Pocket, $7.99, ISBN 978-1-4391-0728-7
Paranormal Romance, 2010
Gwyn Cready returns with another hard-to-categorize paranormal romance, Aching for Always. It is perhaps easy to label this one as a time travel romance, but there are more paranormal elements to this story than mere time travel. The story also does not follow the structure of a romance novel, especially in that the hero and the heroine take a while before they come face to face with each other. And the plot is an interesting one. Unfortunately, the execution leaves a lot to be desired.
I don’t want to give too many details away, because the surprises held in store by the premise is the only thing this story has going for it, so I apologize in advance should my synopsis comes off as too vague or oblique.
The prologue is certainly a gripping one. In 1684, an unemployed naval captain and his crew bring a ragtag crew of folks to a rocky island. It seems like a typical gig despite the oddity of the location. Ten-year old cabin boy Monk however overhears the two male passengers plotting to kill the rest of the crew over something mysterious, something he can’t really understand at that time. The drama that unfolds culminates in him diving into the sea, taking with him the young daughter of the man who meant to kill them all. He actually means to save the girl, mind you. I don’t want to give away much about this prologue, because eventually the reader will realize that everything that happens in the rest of the story goes back to this prologue, so email me if you really want to know more about the prologue and you don’t mind being spoiled.
We cut to present day in the first chapter, which is when things go downhill to crash into the rock bottom and doesn’t fully recover. You know how I always said that I’d love to see a heroine who is smart enough for once to use her body to trade for favors? Well, meet Josephine “Joss” O’Malley. I really should be careful about what I wish for, because Joss services her fiancé in return for him giving her a loan of $60,000 to save her business.
My problem with this scenario begins with the fact that Joss is a moron. She is a classic example of a nitwit who graduated with a business degree from the University of Stupid Romance Novel Clichés. Her mother’s map-making company is folding, and she is desperate to keep it afloat because, you see, she doesn’t want to disappoint her late mother. And yet, she can’t bear to downsize the company as someone always has a kid who is dying of something, she doesn’t even know how much her company is in debt (an employee has to tell her), and she doesn’t seem to have tried any other avenue to raise the capital she needs. Okay, so you say that going down on one’s fiancé isn’t so bad, since they are about to get married anyway, and I agree. But we are talking about an idiot who is selling herself for money because she is too stupid to do anything else to save her company. I don’t care if Joss prostitutes herself to Tinky Winky or Barry Manilow – she’s a nitwit.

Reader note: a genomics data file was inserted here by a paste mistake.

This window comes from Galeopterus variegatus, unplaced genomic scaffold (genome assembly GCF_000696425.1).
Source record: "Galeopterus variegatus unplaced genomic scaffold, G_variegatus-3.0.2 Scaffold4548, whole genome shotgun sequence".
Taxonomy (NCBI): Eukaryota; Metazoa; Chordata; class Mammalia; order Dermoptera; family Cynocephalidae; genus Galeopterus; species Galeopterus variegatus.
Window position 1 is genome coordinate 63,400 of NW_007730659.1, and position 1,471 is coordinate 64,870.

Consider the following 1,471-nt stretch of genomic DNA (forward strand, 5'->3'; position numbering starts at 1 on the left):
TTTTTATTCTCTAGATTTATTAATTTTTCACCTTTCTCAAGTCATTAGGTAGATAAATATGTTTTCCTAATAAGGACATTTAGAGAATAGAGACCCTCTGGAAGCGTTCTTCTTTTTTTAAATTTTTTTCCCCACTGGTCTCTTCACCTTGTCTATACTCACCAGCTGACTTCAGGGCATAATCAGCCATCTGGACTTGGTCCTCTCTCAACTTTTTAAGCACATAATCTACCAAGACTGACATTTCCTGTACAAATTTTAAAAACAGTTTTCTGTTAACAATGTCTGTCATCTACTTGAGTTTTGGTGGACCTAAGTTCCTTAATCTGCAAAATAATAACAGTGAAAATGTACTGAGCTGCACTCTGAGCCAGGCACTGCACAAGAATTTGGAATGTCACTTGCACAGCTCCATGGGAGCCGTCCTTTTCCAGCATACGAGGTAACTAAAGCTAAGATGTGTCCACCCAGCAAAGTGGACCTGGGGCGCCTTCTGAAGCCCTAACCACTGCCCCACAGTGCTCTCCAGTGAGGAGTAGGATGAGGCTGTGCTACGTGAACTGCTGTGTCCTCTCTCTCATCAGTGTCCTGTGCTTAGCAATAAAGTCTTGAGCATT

And the pattern continues throughout the whole story, so make sure you have a tolerance for dingbat heroines when you get this book to read. Weird things happen in this story, causing her to meet the hunky Hugh Hawksmoor, a man from the 18th century who has somehow come to the present. Joss will soon learn more about her past while Hugh and his companions are looking for… well, everything goes back to the prologue.
Hugh is a pretty nice hero especially due to his touching fidelity to duty and honor, although I won’t blame any reader who finds him to be on the lawful stupid side. That’s the problem with this story: Hugh and especially Joss can frequently behave like people who were kicked off from the short time-traveling bus. They keep things from each other unnecessarily, fail to see the obvious and therefore are often the last to know about something, and Joss doesn’t seem like a 21st-century woman at all. It’s not because Joss is stupid – she is – it’s because Ms Cready has drawn Joss up like a heroine who is more at home in a Harlequin Presents story. Joss is a virgin despite her tendency to put out in the name of martyrdom, she comes off as unbelievably neurotic when it comes to sex (seriously, you’d think it will kill her when Hugh sticks it in), and she has all these small little personality traits that make me wonder whether she’d been locked up in a basement of a Puritan household in the last twenty years. Hugh reacts to her like a Greek tycoon would in those Harlequin Presents stories – he may suspect Joss of many things, but once he realizes that she’s a virgin, he knows that she must be an innocent dove. After all, virgins don’t lie or do anything bad – the hymen clearly programs a woman to behave as long as it is intact!
The plot of Aching for Always isn’t generic or clichéd in any way, which is why it is an awful pity that Ms Cready opts to plop into the plot characters that could have walked straight out of the Ruthlessly Ravished for Revenge and Pregnancy by a Sheikh Greek Tycoon mad house. Reading this book makes me wonder whether I have traveled back in time to 1989. At any rate, the only thing I ache for when it comes to this book is a better execution of the promising plot.